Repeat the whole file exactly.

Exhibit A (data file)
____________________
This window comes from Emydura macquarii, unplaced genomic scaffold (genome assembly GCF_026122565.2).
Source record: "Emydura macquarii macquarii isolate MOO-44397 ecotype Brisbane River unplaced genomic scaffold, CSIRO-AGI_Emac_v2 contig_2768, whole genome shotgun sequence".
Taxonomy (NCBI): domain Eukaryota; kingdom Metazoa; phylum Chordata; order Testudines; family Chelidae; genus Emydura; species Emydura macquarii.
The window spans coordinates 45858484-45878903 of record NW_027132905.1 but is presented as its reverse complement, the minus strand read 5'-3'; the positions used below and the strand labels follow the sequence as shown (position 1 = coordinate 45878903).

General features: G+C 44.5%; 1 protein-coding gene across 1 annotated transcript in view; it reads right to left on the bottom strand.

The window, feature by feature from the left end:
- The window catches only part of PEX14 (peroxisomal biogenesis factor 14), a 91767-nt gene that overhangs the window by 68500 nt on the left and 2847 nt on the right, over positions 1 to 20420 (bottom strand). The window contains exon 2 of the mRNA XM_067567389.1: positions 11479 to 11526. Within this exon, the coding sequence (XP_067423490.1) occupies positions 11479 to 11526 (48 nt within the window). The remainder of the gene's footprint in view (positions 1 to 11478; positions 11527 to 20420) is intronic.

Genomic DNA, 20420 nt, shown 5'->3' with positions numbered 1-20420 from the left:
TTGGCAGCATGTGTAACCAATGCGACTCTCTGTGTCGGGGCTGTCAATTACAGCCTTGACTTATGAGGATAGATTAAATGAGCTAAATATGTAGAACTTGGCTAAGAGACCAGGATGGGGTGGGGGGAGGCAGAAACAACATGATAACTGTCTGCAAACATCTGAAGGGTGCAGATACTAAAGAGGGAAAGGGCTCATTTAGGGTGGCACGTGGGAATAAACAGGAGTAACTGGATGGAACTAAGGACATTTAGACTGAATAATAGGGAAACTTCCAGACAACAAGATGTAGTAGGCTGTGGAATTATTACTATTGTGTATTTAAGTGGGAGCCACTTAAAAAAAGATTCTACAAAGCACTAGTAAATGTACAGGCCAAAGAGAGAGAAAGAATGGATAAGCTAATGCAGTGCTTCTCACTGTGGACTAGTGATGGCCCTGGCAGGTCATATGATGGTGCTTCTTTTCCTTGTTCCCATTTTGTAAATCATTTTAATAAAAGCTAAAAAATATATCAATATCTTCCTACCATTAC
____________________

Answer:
This window comes from Emydura macquarii, unplaced genomic scaffold (genome assembly GCF_026122565.2).
Source record: "Emydura macquarii macquarii isolate MOO-44397 ecotype Brisbane River unplaced genomic scaffold, CSIRO-AGI_Emac_v2 contig_2768, whole genome shotgun sequence".
Taxonomy (NCBI): domain Eukaryota; kingdom Metazoa; phylum Chordata; order Testudines; family Chelidae; genus Emydura; species Emydura macquarii.
The window spans coordinates 45858484-45878903 of record NW_027132905.1 but is presented as its reverse complement, the minus strand read 5'-3'; the positions used below and the strand labels follow the sequence as shown (position 1 = coordinate 45878903).

General features: G+C 44.5%; 1 protein-coding gene across 1 annotated transcript in view; it reads right to left on the bottom strand.

The window, feature by feature from the left end:
- The window catches only part of PEX14 (peroxisomal biogenesis factor 14), a 91767-nt gene that overhangs the window by 68500 nt on the left and 2847 nt on the right, over positions 1 to 20420 (bottom strand). The window contains exon 2 of the mRNA XM_067567389.1: positions 11479 to 11526. Within this exon, the coding sequence (XP_067423490.1) occupies positions 11479 to 11526 (48 nt within the window). The remainder of the gene's footprint in view (positions 1 to 11478; positions 11527 to 20420) is intronic.

Genomic DNA, 20420 nt, shown 5'->3' with positions numbered 1-20420 from the left:
TTGGCAGCATGTGTAACCAATGCGACTCTCTGTGTCGGGGCTGTCAATTACAGCCTTGACTTATGAGGATAGATTAAATGAGCTAAATATGTAGAACTTGGCTAAGAGACCAGGATGGGGTGGGGGGAGGCAGAAACAACATGATAACTGTCTGCAAACATCTGAAGGGTGCAGATACTAAAGAGGGAAAGGGCTCATTTAGGGTGGCACGTGGGAATAAACAGGAGTAACTGGATGGAACTAAGGACATTTAGACTGAATAATAGGGAAACTTCCAGACAACAAGATGTAGTAGGCTGTGGAATTATTACTATTGTGTATTTAAGTGGGAGCCACTTAAAAAAAGATTCTACAAAGCACTAGTAAATGTACAGGCCAAAGAGAGAGAAAGAATGGATAAGCTAATGCAGTGCTTCTCACTGTGGACTAGTGATGGCCCTGGCAGGTCATATGATGGTGCTTCTTTTCCTTGTTCCCATTTTGTAAATCATTTTAATAAAAGCTAAAAAATATATCAATATCTTCCTACCATTAC